I've spent the last two years working in a Methadone clinic and I have seen the community I live in be extremely ugly to the clients I work with.
A lot of my time is spent helping our clients look for sober living or recovery homes. Their optimism wanes as they are routinely turned away by such facilities for being deemed “not sober” because the medication they take for addiction treatment is methadone. It's awful to watch this replay client after client.
Treatment programs will also dismiss methadone clients, insisting that they detox from the very medication that may be saving their lives.
My own daughter struggles with opiate use disorder. She's been to several treatment centers and has taken every medication except for methadone. This is because often the stigma of being on drugs is nowhere near as bad as the stigma of methadone.
I have lived in the same neighborhood that I work in for 17 years and I often hear community members remark: "That methadone clinic is awful, look at all those people they ‘brought’ here." In truth, methadone clinics don't open in neighborhoods unless there is a need for them. Clinics study the demographics, overdose rates, substance-related deaths, and arrests before even considering opening a new clinic.
While doing community outreach throughout the week, I introduce myself as a person in long-term recovery in the hope of breaking the stigma around addiction. I go to high school football games, grocery stores, parks, and churches, and I’ll share a little bit of my story to anyone who will listen. More times than not people can relate because they have someone in their life who struggles with addiction.
They’re open about telling me that the judgment around methadone as a medication for addiction treatment can be just as stigmatizing as the disease. They’re worried their loved one would be judged while even in recovery. It also breaks my heart how many people miss methadone doses because they are hiding their treatment from visiting friends or family.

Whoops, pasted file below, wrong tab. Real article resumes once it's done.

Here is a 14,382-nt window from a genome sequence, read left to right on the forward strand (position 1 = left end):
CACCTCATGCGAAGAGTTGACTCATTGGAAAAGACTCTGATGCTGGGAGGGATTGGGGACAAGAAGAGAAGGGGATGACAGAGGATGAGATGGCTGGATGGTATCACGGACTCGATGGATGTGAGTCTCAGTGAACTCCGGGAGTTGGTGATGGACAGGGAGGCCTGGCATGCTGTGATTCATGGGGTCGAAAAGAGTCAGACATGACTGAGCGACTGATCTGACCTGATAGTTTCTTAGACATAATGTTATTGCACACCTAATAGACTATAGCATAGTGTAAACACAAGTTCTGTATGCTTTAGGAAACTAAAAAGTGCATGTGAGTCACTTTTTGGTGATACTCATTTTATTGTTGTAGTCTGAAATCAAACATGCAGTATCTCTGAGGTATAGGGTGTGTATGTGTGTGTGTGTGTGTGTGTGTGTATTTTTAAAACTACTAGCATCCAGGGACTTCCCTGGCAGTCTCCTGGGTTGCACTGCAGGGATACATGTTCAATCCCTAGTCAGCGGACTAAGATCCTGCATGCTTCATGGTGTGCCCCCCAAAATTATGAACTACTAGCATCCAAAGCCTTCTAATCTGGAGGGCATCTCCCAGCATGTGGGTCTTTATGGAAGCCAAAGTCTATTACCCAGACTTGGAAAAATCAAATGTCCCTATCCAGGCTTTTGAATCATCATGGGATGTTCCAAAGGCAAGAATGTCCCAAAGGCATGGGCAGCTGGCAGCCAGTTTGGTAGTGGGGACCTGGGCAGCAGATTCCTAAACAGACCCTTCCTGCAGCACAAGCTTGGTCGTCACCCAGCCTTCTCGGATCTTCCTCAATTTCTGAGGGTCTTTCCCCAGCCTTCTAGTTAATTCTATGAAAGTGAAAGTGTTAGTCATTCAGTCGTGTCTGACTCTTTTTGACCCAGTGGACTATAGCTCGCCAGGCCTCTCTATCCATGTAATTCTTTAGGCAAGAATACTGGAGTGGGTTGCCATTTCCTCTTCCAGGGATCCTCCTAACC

We have clients who receive incredible job offers but when it is time to do a urine test to begin employment they back out, not wanting anyone to know they're on methadone.
I often say that one of my main goals in doing community outreach is to one day have neighboring businesses excited to have us next door. People have such a hard time seeking treatment because of the misconception that they are trading one drug for another. One of the most difficult tasks we have is explaining that that's not the case. I am so blessed and grateful to be able to work for a clinic that truly celebrates every client every single time they walk in the door. I would love to see more clinics celebrating everyday victories instead of the “dose and go” that often happens.
I love working with expecting mothers on methadone, I give them my all and encourage them to stick with treatment and have a healthy pregnancy. Those moms then go to deliver the baby but are met at the hospital by child protection services. They want to take the child rather than cheering the mom on for taking the right steps to give the baby a better life.
There are so many little things we can all do to make this world a better place starting with celebrating those that choose to improve their lives with mediation-assisted treatment.
Every clinic client is working on building a better, healthier foundation for generations to come. I would love to see people embrace the multiple paths to recovery, free of judgment and shame.
Kristen DeRamus is a Shatterproof Ambassador who works as a Certified Peer Support Specialist at Community Medical Services in Mesa, AZ.